Senators voted to move Brett Kavanaugh’s nomination forward Friday morning – a critical step in a protracted confirmation process that has highlighted complicated politics and the #MeToo movement.
It’s unclear if Majority Leader Mitch McConnell has the votes to push President Donald Trump’s Supreme Court nominee through a final confirmation.
The confirmation vote will likely be held on Saturday.
Republicans needed and netted a simple majority of 51 to invoke cloture and move forward with the final vote tomorrow.
Here’s how events are unfolding.
10:37 am: Senate votes to advance Kavanaugh confirmation to a final vote
In a dramatic midmorning vote, members of the Senate voted to move President Donald Trump’s embattled Supreme Court nominee Brett Kavanaugh forward for a final vote.
Sen. Lisa Murkowski, R-Alaska, a key vote, opted not to move the nominee forward. A group of sexual assault survivors, including a gathering of Native American women – a vital voting bloc in her district – had urged her not to move forward with Kavanaugh.
Sen. Jeff Flake, R-Ariz. and Sen. Joe Manchin, D-W.V., also key senators in the confirmation process, opted to advance Kavanaugh for a final vote.
10:17 am: Collins is a yes on cloture but won’t reveal final confirmation vote decision until 3pm
Sen. Susan Collins, a moderate Maine Republican, is expected to vote yes on an upcoming procedural vote to move Judge Brett Kavanaugh’s Supreme Court confirmation forward to a final Senate vote. However, she plans on announcing at 3 pm how she’ll ultimately vote, a senior source with direct knowledge confirms to ABC News’ Trish Turner.
10:06 am: Senators make their case ahead of key vote
A parade of lawmakers took to the floor to make their case for or against Brett Kavanaugh’s Supreme Court Justice confirmation.
Sen. Chuck Grassley, chairman of the Senate Judiciary Committee, declared that voting for Kavanaugh is “voting no to mob rule.”
“We should all admire Kavanaugh’s willingness to serve his country despite the way he’s been treated,” Grassley said.
Meanwhile, Senate Minority Leader Chuck Schumer declared: “President Trump’s nomination of Judge Brett Kavanaugh to the United States Supreme Court will go down as one of the saddest, most sordid chapters in the long history of the federal judiciary.”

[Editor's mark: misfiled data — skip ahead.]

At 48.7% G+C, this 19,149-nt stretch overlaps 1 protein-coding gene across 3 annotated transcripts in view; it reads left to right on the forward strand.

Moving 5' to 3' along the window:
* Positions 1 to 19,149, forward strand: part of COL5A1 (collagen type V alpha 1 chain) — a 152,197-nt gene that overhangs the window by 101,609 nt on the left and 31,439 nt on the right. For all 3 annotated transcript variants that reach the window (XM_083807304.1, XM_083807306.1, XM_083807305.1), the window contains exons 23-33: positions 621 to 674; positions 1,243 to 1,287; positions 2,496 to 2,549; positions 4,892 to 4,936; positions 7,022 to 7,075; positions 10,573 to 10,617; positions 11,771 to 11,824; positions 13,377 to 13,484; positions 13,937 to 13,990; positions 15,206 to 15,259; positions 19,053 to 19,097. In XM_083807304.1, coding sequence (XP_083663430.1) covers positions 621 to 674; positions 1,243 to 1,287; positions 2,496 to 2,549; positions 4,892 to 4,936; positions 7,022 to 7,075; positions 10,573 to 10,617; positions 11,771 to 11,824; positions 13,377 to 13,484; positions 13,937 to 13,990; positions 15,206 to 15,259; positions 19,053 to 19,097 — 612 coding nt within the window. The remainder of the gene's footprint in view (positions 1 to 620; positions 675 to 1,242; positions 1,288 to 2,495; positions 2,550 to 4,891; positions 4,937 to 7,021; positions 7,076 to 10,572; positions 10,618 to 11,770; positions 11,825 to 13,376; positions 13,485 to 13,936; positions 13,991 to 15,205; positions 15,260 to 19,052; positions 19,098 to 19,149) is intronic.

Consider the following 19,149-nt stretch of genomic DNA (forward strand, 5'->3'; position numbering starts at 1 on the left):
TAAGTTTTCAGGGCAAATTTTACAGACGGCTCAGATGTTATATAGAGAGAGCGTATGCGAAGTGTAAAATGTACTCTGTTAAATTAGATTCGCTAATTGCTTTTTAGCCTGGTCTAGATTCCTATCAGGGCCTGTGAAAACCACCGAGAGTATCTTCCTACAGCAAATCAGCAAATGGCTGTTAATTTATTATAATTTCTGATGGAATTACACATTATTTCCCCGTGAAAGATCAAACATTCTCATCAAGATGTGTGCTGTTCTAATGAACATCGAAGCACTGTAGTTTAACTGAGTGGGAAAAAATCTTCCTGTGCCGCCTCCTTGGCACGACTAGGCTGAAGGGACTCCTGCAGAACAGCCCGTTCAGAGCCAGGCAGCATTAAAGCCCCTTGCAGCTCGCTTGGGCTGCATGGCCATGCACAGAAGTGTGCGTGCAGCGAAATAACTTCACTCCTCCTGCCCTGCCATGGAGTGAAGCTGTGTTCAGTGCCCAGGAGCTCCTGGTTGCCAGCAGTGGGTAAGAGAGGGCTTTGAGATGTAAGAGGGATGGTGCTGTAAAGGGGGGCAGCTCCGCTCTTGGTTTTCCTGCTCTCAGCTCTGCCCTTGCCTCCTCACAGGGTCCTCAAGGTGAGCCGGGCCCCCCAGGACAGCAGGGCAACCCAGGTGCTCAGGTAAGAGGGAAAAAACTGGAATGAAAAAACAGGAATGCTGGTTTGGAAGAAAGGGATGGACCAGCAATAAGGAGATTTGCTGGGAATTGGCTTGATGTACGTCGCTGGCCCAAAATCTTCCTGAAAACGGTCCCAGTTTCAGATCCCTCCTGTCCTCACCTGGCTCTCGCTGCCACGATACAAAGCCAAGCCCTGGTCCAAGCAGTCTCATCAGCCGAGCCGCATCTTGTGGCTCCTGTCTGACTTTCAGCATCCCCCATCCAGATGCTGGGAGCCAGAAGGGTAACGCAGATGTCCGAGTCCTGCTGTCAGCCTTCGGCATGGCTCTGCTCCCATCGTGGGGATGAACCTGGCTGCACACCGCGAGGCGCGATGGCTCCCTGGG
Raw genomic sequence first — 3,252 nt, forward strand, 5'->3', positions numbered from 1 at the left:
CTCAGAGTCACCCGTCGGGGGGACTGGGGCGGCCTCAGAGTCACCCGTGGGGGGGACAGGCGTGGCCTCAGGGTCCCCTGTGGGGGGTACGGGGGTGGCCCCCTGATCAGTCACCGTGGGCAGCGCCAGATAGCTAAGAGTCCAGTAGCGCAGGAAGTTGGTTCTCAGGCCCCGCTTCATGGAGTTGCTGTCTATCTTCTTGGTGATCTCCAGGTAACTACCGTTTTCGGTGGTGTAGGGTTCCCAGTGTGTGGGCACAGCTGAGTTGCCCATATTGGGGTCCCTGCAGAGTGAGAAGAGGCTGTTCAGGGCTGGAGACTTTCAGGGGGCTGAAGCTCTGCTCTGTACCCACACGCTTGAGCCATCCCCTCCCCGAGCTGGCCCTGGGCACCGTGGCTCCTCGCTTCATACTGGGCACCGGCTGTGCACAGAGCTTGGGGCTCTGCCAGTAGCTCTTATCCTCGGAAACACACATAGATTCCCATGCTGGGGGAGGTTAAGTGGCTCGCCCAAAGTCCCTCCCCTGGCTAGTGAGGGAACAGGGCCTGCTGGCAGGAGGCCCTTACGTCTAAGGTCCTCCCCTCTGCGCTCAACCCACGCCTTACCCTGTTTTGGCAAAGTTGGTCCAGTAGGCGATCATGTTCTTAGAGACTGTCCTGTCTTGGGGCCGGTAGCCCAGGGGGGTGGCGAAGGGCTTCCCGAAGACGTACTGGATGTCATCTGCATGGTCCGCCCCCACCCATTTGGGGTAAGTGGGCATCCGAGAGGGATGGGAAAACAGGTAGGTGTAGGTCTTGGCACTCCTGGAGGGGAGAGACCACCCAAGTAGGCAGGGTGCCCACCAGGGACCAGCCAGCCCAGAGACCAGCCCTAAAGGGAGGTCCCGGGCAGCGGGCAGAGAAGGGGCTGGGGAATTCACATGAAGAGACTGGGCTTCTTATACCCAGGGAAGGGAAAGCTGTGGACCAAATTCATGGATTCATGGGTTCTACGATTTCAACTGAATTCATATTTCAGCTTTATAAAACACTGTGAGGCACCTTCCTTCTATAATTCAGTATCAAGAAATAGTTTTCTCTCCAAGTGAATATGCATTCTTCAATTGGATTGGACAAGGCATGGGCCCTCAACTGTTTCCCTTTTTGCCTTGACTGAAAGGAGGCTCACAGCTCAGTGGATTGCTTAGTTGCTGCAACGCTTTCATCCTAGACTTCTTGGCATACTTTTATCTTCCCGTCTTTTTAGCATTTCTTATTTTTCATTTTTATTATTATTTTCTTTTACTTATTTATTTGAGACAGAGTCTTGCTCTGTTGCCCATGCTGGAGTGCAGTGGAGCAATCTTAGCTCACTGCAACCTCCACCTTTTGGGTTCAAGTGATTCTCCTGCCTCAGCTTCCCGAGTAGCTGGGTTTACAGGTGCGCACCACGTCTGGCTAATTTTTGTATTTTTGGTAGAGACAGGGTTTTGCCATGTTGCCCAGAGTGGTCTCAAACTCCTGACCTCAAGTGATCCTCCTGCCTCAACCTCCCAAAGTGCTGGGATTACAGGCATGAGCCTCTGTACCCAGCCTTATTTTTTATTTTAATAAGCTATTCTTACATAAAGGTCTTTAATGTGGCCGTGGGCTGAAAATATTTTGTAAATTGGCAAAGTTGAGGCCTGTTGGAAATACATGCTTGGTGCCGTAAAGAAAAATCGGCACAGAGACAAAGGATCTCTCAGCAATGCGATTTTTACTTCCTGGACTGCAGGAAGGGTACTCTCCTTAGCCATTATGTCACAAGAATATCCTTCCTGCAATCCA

9:00 am: A wedding day vote?
In a turn of events that seems ready-made for a rom-com, Republican Sen. Steve Daines, of Montana, plans on walking his daughter down the aisle on Saturday in their home state – the same day as the planned vote on Kavanaugh’s confirmation in Washington D.C.
His spokesperson tells ABC News’ Ben Siegel that the senator supports Kavanaugh and has done so throughout the entire process.
Donald Trump Jr., the president’s son, seemed to think Daines would be able to make the vote.
Where do senators stand?
Senators spent Thursday weaving in and out of a secure room on Capitol Hill, called a SCIF, where the FBI report was available for review. The report included more than 40 pages of interviews, which all 100 senators were able to access in rotating time blocks beginning at 8 a.m. Speaking on the Senate floor, McConnell said there would be “plenty of time” for senators to review the material before Friday’s cloture vote.
If Republicans don’t have the votes to cut off debate on Friday, it cannot move forward to a final vote.
Standing in Kavanaugh’s way are a handful of key swing votes. The group of moderate senators who could ultimately make or break his nomination includes Sens. Jeff Flake, R-Ariz., Susan Collins, R-Maine, Lisa Murkowski, R-Alaska, and Joe Manchin, D-W.Va.
Flake and Collins, while saying they are still undecided how to vote, indicated they were satisfied with the FBI’s additional investigation, comments the White House would find encouraging.
Their votes will likely hinge on what is in the FBI’s report. Kavanaugh’s confirmation process has been rocked by multiple sexual misconduct allegations, all of which Kavanaugh has vehemently denied.
What was the FBI directed to investigate?
The FBI was directed to look into “credible” allegations of sexual misconduct made by Christine Blasey Ford and Deborah Ramirez against Kavanaugh.
The White House specifically requested FBI interviews with four people: Kavanaugh’s high school friends Mark Judge and P.J. Smyth; Leland Keyser, who Ford claimed was at the party where the alleged assault took place; and Ramirez, whose lawyers provided a list of more than 20 additional witnesses to interview.
Ford claims Judge was in the room when she said Kavanaugh assaulted her.
The FBI also interviewed Christopher “Squi” Garrett, another classmate of Kavanaugh’s who appeared on the July 1 calendar entry.
The White House received the FBI report Wednesday night, according to a statement by deputy White House press secretary Raj Shah.
“With Leader McConnell’s cloture filing, senators have been given ample time to review this seventh background investigation,” Shah said. “This is the last addition to the most comprehensive review of a Supreme Court nominee in history.”
The report has not been released to the public. McConnell has insisted that it remain private.
How has Kavanaugh responded?
As lawmakers emerged from the secure room Thursday, some Republicans said they would be outright yes votes for Kavanaugh, while Democrats suggested the White House had tied the FBI’s hands by not allowing more witnesses to be interviewed.
Sen. Richard Blumenthal, D-Conn., claimed the White House had “straightjacketed this investigation.”
Under the headline “I Am an Independent, Impartial Judge,” Kavanaugh wrote: “I was very emotional last Thursday, more so than I have ever been. I might have been too emotional at times.”